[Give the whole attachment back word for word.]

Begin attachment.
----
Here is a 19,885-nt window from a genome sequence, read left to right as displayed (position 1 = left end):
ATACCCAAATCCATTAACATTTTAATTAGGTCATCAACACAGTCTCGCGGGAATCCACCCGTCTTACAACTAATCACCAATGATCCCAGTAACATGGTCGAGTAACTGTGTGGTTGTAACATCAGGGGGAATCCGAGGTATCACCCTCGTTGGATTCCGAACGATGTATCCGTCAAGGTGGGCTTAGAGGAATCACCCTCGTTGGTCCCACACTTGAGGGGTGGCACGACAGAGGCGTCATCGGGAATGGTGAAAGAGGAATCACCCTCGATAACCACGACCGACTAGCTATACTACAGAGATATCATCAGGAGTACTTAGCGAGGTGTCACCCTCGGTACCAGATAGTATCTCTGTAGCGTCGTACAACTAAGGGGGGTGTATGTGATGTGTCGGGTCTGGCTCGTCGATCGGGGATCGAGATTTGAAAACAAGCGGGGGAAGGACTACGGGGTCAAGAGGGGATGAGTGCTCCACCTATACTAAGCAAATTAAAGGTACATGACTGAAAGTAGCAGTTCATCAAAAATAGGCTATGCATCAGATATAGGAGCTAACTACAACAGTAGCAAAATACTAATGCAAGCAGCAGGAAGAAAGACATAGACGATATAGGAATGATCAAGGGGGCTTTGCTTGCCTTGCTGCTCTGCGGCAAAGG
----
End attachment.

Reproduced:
Here is a 19,885-nt window from a genome sequence, read left to right as displayed (position 1 = left end):
ATACCCAAATCCATTAACATTTTAATTAGGTCATCAACACAGTCTCGCGGGAATCCACCCGTCTTACAACTAATCACCAATGATCCCAGTAACATGGTCGAGTAACTGTGTGGTTGTAACATCAGGGGGAATCCGAGGTATCACCCTCGTTGGATTCCGAACGATGTATCCGTCAAGGTGGGCTTAGAGGAATCACCCTCGTTGGTCCCACACTTGAGGGGTGGCACGACAGAGGCGTCATCGGGAATGGTGAAAGAGGAATCACCCTCGATAACCACGACCGACTAGCTATACTACAGAGATATCATCAGGAGTACTTAGCGAGGTGTCACCCTCGGTACCAGATAGTATCTCTGTAGCGTCGTACAACTAAGGGGGGTGTATGTGATGTGTCGGGTCTGGCTCGTCGATCGGGGATCGAGATTTGAAAACAAGCGGGGGAAGGACTACGGGGTCAAGAGGGGATGAGTGCTCCACCTATACTAAGCAAATTAAAGGTACATGACTGAAAGTAGCAGTTCATCAAAAATAGGCTATGCATCAGATATAGGAGCTAACTACAACAGTAGCAAAATACTAATGCAAGCAGCAGGAAGAAAGACATAGACGATATAGGAATGATCAAGGGGGCTTTGCTTGCCTTGCTGCTCTGCGGCAAAGG